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The Beauty That Endures
by: Lynn Ruth Miller
 
January-10-11
 
Issue:
12.01

This Month...

Editor's Comment
Michael looks at:
Farewell, Shalom and Adieu


Being Jewish Magazine


see a .pdf copy of the current issue

Features
An Open Letter from Abba to His Family

Enough With The Political Finger-Pointing!

Revisiting the Haggadah

Eddy's Recipe List
Victoria Sponge

Book Review
Unstrung Heroes

The Outspeaker
Encouraging violence is never correct

Batya
Good times and bad times with Batya

Nathan Weissler
What my friendship with Michael Hanna-Fein meant to me


Marjorie Wolfe
An Interview with Paul Reiser

BC's Backlot
The Last Shalom

This And That
My Treasure Chest

Three Symbols of Passover

Stress

Mel Yahre
A few words for my friend

Eddy's Thoughts
Don't let life flutter by

The Bear Facts
How I found Michael


 

I re-educated late in life and after I graduated, I began a job search. For three endless years, I answered ads from coast to coast, but, although I filled out countless applications, I had no offers at all. My father said it was because I am a woman and a middle-aged one at that. My mother insisted it was because I have no style. Oh, I'm clean and neat enough, but I don't spend a lot of time in dress stores and beauty shops. I dismissed my parents' reasons as foolish. "People aren't hired by their looks,” I said. “If I had the right qualifications, an employer wouldn't care if I dressed in a burlap bag and had eyes in the back of my head."

I believe this because I think that way. I value people because of their goodness and I measure their worth by their capabilities. I assumed that was how others judged me. And so I ignored my parents’ pessimism and concentrated on polishing my writing skills so that when opportunity knocked, I would be ready to open the door.

At last I received a telephone call inviting me to Madison, Wisconsin to be interviewed for a writing position. The personnel director of the newspaper there explained that it would take about two days for me to meet the managing editor, the department heads and the people I might be working with. "How soon can you get here?" he asked.

I could hardly contain my excitement. The work he described was the kind I had always dreamed of doing. I knew I could handle the job. "I'll be there tomorrow," I said.

The next morning, I closed my house and hurried to the airport. I bubbled excitement as I chattered to everyone I saw. The flight was filled with interesting conversation, and I had a wonderful time.

The personnel director met me at the airport and drove me to the executive offices of the newspaper. He ushered me into a plush, well-appointed office. "Mr. Garfield will be right in to meet you," he said.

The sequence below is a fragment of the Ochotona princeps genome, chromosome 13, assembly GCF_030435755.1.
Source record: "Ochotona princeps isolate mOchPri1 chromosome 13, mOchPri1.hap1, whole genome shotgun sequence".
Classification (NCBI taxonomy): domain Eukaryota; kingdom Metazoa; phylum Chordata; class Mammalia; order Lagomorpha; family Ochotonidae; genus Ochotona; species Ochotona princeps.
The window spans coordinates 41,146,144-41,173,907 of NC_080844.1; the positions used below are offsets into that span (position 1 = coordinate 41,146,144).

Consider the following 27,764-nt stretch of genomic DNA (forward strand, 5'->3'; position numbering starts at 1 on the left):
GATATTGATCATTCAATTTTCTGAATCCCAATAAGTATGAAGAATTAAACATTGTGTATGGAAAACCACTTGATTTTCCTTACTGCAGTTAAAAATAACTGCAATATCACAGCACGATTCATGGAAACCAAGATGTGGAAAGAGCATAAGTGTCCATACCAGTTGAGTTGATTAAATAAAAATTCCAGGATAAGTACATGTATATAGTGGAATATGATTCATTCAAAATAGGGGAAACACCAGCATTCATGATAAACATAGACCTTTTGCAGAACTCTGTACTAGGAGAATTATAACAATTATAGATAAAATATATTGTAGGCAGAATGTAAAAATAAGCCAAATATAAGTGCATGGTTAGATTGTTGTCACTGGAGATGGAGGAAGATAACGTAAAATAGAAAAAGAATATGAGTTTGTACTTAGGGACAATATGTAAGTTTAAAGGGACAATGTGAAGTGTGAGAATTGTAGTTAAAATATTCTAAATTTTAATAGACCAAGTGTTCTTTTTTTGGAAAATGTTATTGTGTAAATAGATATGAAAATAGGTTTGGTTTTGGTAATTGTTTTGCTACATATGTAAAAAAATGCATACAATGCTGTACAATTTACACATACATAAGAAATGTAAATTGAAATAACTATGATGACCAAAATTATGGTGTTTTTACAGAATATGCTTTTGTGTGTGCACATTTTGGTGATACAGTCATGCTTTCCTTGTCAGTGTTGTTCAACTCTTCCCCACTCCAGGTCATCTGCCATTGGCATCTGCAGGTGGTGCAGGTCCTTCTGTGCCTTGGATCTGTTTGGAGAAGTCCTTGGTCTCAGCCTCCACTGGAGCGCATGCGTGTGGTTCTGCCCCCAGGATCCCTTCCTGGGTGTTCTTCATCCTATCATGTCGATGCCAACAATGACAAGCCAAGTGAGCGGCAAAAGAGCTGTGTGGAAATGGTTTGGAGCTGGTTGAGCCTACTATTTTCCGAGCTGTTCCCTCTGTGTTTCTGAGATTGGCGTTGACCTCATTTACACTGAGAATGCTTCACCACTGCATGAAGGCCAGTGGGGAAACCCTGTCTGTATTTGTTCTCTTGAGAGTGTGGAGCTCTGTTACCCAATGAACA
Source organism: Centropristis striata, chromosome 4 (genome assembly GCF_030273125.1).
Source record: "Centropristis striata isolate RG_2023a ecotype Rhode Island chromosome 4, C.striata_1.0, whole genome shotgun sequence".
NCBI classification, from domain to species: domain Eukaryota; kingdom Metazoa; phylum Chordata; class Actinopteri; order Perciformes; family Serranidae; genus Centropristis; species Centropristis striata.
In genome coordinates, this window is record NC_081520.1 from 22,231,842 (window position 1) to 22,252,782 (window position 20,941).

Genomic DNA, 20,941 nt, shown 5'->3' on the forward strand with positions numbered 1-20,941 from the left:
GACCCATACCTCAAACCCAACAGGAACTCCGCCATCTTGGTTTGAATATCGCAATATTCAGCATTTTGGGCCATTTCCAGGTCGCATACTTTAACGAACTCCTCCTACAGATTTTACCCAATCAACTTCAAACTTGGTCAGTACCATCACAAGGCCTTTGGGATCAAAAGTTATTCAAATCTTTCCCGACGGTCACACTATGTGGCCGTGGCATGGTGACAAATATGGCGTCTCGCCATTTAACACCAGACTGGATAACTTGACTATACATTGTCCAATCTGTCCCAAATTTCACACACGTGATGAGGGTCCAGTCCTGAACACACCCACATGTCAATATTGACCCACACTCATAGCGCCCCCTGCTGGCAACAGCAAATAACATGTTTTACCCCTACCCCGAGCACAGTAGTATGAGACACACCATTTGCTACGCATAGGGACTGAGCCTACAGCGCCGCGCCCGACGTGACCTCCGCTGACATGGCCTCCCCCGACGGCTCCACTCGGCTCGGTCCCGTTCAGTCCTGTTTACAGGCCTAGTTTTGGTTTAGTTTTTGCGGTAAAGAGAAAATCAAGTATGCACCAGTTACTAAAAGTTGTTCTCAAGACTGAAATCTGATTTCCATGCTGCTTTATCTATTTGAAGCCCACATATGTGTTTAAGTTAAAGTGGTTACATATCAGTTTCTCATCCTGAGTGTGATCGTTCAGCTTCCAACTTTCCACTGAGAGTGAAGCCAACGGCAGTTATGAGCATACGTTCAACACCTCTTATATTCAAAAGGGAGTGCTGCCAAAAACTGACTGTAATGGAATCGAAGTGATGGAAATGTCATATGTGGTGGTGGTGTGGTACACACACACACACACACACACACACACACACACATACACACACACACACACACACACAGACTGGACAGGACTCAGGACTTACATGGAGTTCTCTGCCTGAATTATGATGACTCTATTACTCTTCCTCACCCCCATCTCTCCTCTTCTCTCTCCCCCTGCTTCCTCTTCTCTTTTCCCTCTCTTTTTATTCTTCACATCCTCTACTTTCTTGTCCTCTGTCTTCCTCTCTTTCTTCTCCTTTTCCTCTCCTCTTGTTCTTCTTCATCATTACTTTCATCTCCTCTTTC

In just a few moments, the door burst open and the managing editor walked in. He introduced himself and began talking immediately about the tremendous employee turnover he had at his newspaper. "I really can't understand it," he said. "We pay very good salaries here, and our fringe benefits are unequalled anywhere in the state. I guess it's the kind of people who seek employment these days. They just aren't stable; they take no pride in their work."

As he talked, he paced the floor and smoked one cigarette after another. Abruptly, he walked to the door. "I must leave. I have a deadline in just half an hour."

And he was gone.

I had not said one single word.

In a few moments, the personnel director returned. "Well, you can go home now," he said.

"You mean that's all?" I asked. "Isn't anyone going to ask me any questions? Aren't I going to meet any of the editors?"

"Mr. Garfield doesn't feel you would fit in with us here,” he answered. “He has a sixth sense about these things."

He drove me to the airport and booked me for the evening plane. As I sat in the airport, the full impact of what had happened hit me. I had been rejected for the way I looked - nothing more. I went to the mirror in the Ladies Room and peered at my reflection. For the first time, I saw me. I looked at a plain, middle-aged woman with lines around her eyes from years of laughter and wrinkles on her forehead from years of worry.

At last, I cried.

I cried tears of frustration that I had been judged for something I could not help, for something that told no more about my writing ability than an orange peel tells how sweet the fruit will taste.

I was very quiet on the trip home. I did not talk to my fellow passengers for fear I would repel them. I drove home from the airport and opened the door of my house. I was warmed by the sight and smell of so much that was familiar to me. I felt once again that I belonged somewhere, that I had a place to love and be loved.

I wasted no more tears on the things about me that I could not change. Instead, I thought of that man and all the people like him in this world who base their judgments on the color of someone's skin or the curl of his hair. How futile it must seem to build your hopes on foundations as fragile as a passing fad, as evanescent as a rainbow. As I stood in the welcome comfort of my own solid world, again I saw that nervous, pacing man, and I cried once more.

But this time, I cried for him.

Beauty is all very well at first sight;
But who ever looks at it when it has been in the house three days?
G. B. Shaw

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